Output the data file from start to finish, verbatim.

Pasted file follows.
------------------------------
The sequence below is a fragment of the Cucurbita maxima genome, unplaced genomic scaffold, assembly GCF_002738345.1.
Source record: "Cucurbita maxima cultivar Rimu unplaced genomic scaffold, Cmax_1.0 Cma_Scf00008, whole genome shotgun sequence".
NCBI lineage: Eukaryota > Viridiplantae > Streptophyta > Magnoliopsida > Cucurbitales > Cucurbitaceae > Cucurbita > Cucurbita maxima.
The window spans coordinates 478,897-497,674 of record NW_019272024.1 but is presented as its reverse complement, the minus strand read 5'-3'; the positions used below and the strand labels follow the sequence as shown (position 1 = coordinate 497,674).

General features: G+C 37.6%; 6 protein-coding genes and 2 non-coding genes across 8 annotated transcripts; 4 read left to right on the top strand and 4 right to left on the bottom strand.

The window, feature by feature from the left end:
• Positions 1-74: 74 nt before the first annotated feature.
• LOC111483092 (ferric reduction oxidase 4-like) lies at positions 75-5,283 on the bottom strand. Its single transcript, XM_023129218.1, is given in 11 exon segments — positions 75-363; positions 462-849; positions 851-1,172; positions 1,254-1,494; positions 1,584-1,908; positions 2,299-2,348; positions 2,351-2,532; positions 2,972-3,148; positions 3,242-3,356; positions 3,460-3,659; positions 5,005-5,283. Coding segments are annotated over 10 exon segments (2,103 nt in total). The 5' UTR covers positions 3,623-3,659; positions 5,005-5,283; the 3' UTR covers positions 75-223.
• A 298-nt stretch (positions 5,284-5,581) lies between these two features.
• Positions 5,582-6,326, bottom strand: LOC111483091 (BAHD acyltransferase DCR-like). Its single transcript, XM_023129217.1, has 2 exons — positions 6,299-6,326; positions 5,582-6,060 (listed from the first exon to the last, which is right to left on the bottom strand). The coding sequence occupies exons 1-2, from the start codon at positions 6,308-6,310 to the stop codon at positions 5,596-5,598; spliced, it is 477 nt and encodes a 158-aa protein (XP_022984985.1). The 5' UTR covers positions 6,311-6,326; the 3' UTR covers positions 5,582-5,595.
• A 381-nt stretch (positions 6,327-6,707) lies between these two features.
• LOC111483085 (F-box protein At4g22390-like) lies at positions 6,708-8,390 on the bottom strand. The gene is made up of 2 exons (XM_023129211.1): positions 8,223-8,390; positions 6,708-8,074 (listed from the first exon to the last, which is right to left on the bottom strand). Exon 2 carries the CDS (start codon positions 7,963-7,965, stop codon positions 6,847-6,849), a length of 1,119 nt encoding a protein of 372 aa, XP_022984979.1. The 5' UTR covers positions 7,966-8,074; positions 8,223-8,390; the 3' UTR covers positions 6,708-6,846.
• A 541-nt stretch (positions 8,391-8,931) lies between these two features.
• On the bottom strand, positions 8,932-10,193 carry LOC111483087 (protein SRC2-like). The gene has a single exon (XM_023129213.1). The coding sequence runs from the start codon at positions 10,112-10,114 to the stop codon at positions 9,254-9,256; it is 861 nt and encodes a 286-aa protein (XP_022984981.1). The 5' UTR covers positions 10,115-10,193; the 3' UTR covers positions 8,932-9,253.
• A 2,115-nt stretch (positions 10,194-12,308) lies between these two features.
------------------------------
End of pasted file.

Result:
The sequence below is a fragment of the Cucurbita maxima genome, unplaced genomic scaffold, assembly GCF_002738345.1.
Source record: "Cucurbita maxima cultivar Rimu unplaced genomic scaffold, Cmax_1.0 Cma_Scf00008, whole genome shotgun sequence".
NCBI lineage: Eukaryota > Viridiplantae > Streptophyta > Magnoliopsida > Cucurbitales > Cucurbitaceae > Cucurbita > Cucurbita maxima.
The window spans coordinates 478,897-497,674 of record NW_019272024.1 but is presented as its reverse complement, the minus strand read 5'-3'; the positions used below and the strand labels follow the sequence as shown (position 1 = coordinate 497,674).

General features: G+C 37.6%; 6 protein-coding genes and 2 non-coding genes across 8 annotated transcripts; 4 read left to right on the top strand and 4 right to left on the bottom strand.

The window, feature by feature from the left end:
• Positions 1-74: 74 nt before the first annotated feature.
• LOC111483092 (ferric reduction oxidase 4-like) lies at positions 75-5,283 on the bottom strand. Its single transcript, XM_023129218.1, is given in 11 exon segments — positions 75-363; positions 462-849; positions 851-1,172; positions 1,254-1,494; positions 1,584-1,908; positions 2,299-2,348; positions 2,351-2,532; positions 2,972-3,148; positions 3,242-3,356; positions 3,460-3,659; positions 5,005-5,283. Coding segments are annotated over 10 exon segments (2,103 nt in total). The 5' UTR covers positions 3,623-3,659; positions 5,005-5,283; the 3' UTR covers positions 75-223.
• A 298-nt stretch (positions 5,284-5,581) lies between these two features.
• Positions 5,582-6,326, bottom strand: LOC111483091 (BAHD acyltransferase DCR-like). Its single transcript, XM_023129217.1, has 2 exons — positions 6,299-6,326; positions 5,582-6,060 (listed from the first exon to the last, which is right to left on the bottom strand). The coding sequence occupies exons 1-2, from the start codon at positions 6,308-6,310 to the stop codon at positions 5,596-5,598; spliced, it is 477 nt and encodes a 158-aa protein (XP_022984985.1). The 5' UTR covers positions 6,311-6,326; the 3' UTR covers positions 5,582-5,595.
• A 381-nt stretch (positions 6,327-6,707) lies between these two features.
• LOC111483085 (F-box protein At4g22390-like) lies at positions 6,708-8,390 on the bottom strand. The gene is made up of 2 exons (XM_023129211.1): positions 8,223-8,390; positions 6,708-8,074 (listed from the first exon to the last, which is right to left on the bottom strand). Exon 2 carries the CDS (start codon positions 7,963-7,965, stop codon positions 6,847-6,849), a length of 1,119 nt encoding a protein of 372 aa, XP_022984979.1. The 5' UTR covers positions 7,966-8,074; positions 8,223-8,390; the 3' UTR covers positions 6,708-6,846.
• A 541-nt stretch (positions 8,391-8,931) lies between these two features.
• On the bottom strand, positions 8,932-10,193 carry LOC111483087 (protein SRC2-like). The gene has a single exon (XM_023129213.1). The coding sequence runs from the start codon at positions 10,112-10,114 to the stop codon at positions 9,254-9,256; it is 861 nt and encodes a 286-aa protein (XP_022984981.1). The 5' UTR covers positions 10,115-10,193; the 3' UTR covers positions 8,932-9,253.
• A 2,115-nt stretch (positions 10,194-12,308) lies between these two features.